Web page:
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‘Sorry doctor….I didn’t hear that….’: phenomenological analysis of medical students’ experiences of simulated hearing impairment through virtual reality
  1. Niamh McLaughlin1,
  2. Janet Rogers1,
  3. John D’Arcy2,
  4. Gerard Gormley1
  1. 1 Centre for Medical Education, Queen’s University Belfas, Belfast, UK
  2. 2 Sonic Arts Research Centre, Queen’s University Belfast, Belfast, UK
  1. Correspondence to Gerard Gormley, Centre for Medical Education, Queen’s University Belfast School of Medicine Dentistry and Biomedical Sciences, Medical Biology Centre, Belfast BT9 7BL, UK;g.gormley{at}


Introduction Hearing impairment is a common condition that can have a significant impact on an individual. Ineffective communication between such individuals and doctors remains an important barrier. There is a need to provide medical students with a deeper understanding of such challenges. Increasingly, simulation is being used to develop empathy skills. In this study, we aimed to seek a deep understanding of medical students’ experiences of being placed in the role of a hearing-impaired patient by means of a virtual reality (VR) simulation.

Methods A multidisciplinary group developed a 360° VR video-learning experience. This experience portrayed a consultation with a doctor from a hearing-impaired individual’s perspective. A qualitative study approach, using hermeneutic phenomenology, was conducted. Following the VR experience, students were interviewed, and transcripts of interviews were analysed using a Template Analysis approach.

Results Analysis yielded four main themes: (1) ‘much more than just watching a video’: a VR experience of hearing impairment; (2) ‘hearing through their ears’: experiencing a person’s world with hearing impairment; (3) ‘not just what you can’t hear…but how it makes you feel’: reactions evoked by a VR hearing impairment experience and (4) redirecting my future professional self?

Discussion This study provides an insight into medical students’ experiences of a novel VR hearing impairment simulation. VR simulation has the potential to provide a novel complementary training method for medical students. By providing an immersive learning experience, VR can offer an empathic stepping into the ears of those that live with hearing impairment.

  • Virtual Reality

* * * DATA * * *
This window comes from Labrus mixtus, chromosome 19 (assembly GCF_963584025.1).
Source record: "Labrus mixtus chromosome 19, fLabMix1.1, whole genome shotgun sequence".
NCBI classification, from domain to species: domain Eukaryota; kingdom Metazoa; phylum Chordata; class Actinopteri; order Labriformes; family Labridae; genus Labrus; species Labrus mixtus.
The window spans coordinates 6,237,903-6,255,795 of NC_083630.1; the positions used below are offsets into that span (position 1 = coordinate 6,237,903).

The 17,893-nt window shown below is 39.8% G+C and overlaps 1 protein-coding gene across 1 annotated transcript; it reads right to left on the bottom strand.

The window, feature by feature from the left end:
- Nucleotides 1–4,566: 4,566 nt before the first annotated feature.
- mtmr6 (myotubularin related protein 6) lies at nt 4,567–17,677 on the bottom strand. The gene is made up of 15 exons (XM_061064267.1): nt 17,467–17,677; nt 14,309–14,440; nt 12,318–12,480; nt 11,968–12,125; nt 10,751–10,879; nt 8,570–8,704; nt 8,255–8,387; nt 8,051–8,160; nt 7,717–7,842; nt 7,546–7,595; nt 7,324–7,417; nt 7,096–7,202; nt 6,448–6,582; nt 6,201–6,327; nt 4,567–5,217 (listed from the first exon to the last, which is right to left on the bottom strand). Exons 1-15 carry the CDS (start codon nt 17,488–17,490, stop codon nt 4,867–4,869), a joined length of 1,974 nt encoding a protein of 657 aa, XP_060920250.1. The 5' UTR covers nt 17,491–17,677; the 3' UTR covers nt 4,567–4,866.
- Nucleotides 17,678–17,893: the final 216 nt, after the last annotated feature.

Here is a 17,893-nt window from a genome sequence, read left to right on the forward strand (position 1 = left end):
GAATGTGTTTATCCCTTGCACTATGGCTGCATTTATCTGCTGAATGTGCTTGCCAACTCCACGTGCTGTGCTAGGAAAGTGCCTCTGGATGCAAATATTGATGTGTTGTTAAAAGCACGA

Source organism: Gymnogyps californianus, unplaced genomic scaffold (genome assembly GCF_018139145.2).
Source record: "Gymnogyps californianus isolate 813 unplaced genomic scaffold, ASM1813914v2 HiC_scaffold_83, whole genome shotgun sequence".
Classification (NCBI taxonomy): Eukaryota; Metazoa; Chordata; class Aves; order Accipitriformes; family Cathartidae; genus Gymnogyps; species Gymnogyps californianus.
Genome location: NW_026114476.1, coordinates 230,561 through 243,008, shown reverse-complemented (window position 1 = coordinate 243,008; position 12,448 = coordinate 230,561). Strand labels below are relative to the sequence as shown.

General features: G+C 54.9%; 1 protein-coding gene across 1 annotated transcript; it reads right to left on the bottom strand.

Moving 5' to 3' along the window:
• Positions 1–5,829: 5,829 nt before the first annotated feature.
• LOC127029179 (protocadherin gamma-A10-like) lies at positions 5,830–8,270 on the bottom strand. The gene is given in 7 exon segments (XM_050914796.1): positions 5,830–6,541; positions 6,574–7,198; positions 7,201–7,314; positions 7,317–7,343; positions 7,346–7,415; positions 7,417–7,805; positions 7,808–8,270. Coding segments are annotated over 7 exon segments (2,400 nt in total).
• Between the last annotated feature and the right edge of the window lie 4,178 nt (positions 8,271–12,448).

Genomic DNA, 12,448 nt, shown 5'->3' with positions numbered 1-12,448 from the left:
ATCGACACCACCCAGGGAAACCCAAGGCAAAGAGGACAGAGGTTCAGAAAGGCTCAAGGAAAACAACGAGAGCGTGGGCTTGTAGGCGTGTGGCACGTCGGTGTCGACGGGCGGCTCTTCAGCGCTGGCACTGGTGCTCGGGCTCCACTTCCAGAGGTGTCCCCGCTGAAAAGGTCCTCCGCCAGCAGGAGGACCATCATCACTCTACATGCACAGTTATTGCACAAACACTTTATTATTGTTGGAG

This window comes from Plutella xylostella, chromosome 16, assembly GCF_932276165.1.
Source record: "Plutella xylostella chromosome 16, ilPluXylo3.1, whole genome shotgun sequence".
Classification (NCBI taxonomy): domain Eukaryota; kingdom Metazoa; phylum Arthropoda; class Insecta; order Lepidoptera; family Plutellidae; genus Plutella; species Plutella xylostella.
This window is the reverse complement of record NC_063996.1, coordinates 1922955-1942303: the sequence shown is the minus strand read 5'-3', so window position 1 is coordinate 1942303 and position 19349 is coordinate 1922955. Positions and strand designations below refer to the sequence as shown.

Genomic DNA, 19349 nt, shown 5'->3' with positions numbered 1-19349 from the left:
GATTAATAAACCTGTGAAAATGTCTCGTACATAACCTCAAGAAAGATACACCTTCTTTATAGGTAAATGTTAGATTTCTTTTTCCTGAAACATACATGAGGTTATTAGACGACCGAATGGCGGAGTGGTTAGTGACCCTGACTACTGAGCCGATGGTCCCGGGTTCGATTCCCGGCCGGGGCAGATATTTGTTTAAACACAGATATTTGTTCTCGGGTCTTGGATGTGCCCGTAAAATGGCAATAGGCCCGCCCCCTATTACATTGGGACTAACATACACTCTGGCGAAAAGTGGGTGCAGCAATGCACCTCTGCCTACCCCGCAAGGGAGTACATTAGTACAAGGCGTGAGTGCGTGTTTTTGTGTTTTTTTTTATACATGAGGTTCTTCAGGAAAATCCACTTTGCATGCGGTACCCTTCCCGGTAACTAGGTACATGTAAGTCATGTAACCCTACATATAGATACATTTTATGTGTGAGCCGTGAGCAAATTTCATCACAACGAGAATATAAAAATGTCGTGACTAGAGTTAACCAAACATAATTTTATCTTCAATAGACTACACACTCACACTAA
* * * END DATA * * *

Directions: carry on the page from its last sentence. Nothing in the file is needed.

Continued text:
• Simulation

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  • Twitter GerardGormley@DrGerryGl.

  • Acknowledgements The authors would like to thank all the students and faculty staff who participated in the study. Thanks also to Professor Jayne Woodside and James Bailey for their guidance and support in this study. Finally, we would like to thank the Clinical Skills Education Centre (CSEC) staff for their help in this study.

  • Contributors All authors (NMcL, JR, JDA and GG) contributed to conception and design of the study, analysis of the data and reviewed and approved the final manuscript. NMcL and GG drafted the initial manuscript.

  • Funding The authors have not declared a specific grant for this research from any funding agency in the public, commercial or not-for-profit sectors.

  • Competing interests None declared.

  • Provenance and peer review Not commissioned; externally peer reviewed.

  • Data availability statement Data are available upon reasonable request.

  • Supplemental material This content has been supplied by the author(s). It has not been vetted by BMJ Publishing Group Limited (BMJ) and may not have been peer-reviewed. Any opinions or recommendations discussed are solely those of the author(s) and are not endorsed by BMJ. BMJ disclaims all liability and responsibility arising from any reliance placed on the content. Where the content includes any translated material, BMJ does not warrant the accuracy and reliability of the translations (including but not limited to local regulations, clinical guidelines, terminology, drug names and drug dosages), and is not responsible for any error and/or omissions arising from translation and adaptation or otherwise.

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